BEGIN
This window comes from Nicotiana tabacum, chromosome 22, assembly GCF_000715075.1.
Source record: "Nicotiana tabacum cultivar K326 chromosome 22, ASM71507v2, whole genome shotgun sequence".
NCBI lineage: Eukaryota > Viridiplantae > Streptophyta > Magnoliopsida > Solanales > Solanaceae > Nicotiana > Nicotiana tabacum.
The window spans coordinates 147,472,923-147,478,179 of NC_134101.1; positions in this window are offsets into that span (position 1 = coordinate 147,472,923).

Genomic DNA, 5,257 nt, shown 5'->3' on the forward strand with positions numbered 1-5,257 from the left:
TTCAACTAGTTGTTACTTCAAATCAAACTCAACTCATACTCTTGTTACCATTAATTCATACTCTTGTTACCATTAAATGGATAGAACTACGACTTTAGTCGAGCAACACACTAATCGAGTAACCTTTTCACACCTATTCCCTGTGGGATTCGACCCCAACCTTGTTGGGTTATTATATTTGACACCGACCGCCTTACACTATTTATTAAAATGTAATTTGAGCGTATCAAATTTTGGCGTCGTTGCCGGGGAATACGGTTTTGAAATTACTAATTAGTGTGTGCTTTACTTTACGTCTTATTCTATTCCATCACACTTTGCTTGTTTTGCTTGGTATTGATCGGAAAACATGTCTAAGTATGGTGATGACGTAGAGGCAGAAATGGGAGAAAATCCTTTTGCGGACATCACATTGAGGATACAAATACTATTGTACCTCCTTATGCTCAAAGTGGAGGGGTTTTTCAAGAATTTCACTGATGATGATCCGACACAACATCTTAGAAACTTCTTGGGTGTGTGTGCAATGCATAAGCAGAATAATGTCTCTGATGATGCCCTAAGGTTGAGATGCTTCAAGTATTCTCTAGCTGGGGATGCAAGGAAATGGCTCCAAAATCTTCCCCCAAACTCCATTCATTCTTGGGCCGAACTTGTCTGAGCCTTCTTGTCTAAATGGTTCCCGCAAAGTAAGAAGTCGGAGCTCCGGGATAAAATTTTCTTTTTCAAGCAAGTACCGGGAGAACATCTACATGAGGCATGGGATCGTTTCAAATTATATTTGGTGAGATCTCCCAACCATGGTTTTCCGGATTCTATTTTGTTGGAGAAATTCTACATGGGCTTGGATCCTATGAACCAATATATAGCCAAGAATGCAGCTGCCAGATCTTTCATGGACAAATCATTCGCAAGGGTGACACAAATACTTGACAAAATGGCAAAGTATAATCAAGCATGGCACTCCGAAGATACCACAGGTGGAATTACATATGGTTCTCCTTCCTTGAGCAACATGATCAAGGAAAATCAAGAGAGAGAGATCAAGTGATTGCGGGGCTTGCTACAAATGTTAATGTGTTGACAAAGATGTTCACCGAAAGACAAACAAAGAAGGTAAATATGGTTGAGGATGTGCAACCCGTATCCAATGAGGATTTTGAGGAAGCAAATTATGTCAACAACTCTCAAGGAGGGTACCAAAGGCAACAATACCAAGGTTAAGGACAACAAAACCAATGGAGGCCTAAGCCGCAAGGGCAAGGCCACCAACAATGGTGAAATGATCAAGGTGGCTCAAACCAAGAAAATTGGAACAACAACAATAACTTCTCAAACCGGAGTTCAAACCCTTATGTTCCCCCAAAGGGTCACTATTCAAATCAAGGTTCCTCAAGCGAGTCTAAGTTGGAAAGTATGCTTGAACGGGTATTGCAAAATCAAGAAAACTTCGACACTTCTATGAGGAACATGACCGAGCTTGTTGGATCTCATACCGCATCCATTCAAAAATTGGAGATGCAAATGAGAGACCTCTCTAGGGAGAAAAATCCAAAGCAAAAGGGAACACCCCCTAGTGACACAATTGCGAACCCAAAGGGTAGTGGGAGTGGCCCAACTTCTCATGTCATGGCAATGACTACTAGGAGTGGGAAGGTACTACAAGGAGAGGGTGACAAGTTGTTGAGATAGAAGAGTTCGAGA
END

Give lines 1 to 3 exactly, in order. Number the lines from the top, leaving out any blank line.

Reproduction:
This window comes from Nicotiana tabacum, chromosome 22, assembly GCF_000715075.1.
Source record: "Nicotiana tabacum cultivar K326 chromosome 22, ASM71507v2, whole genome shotgun sequence".
NCBI lineage: Eukaryota > Viridiplantae > Streptophyta > Magnoliopsida > Solanales > Solanaceae > Nicotiana > Nicotiana tabacum.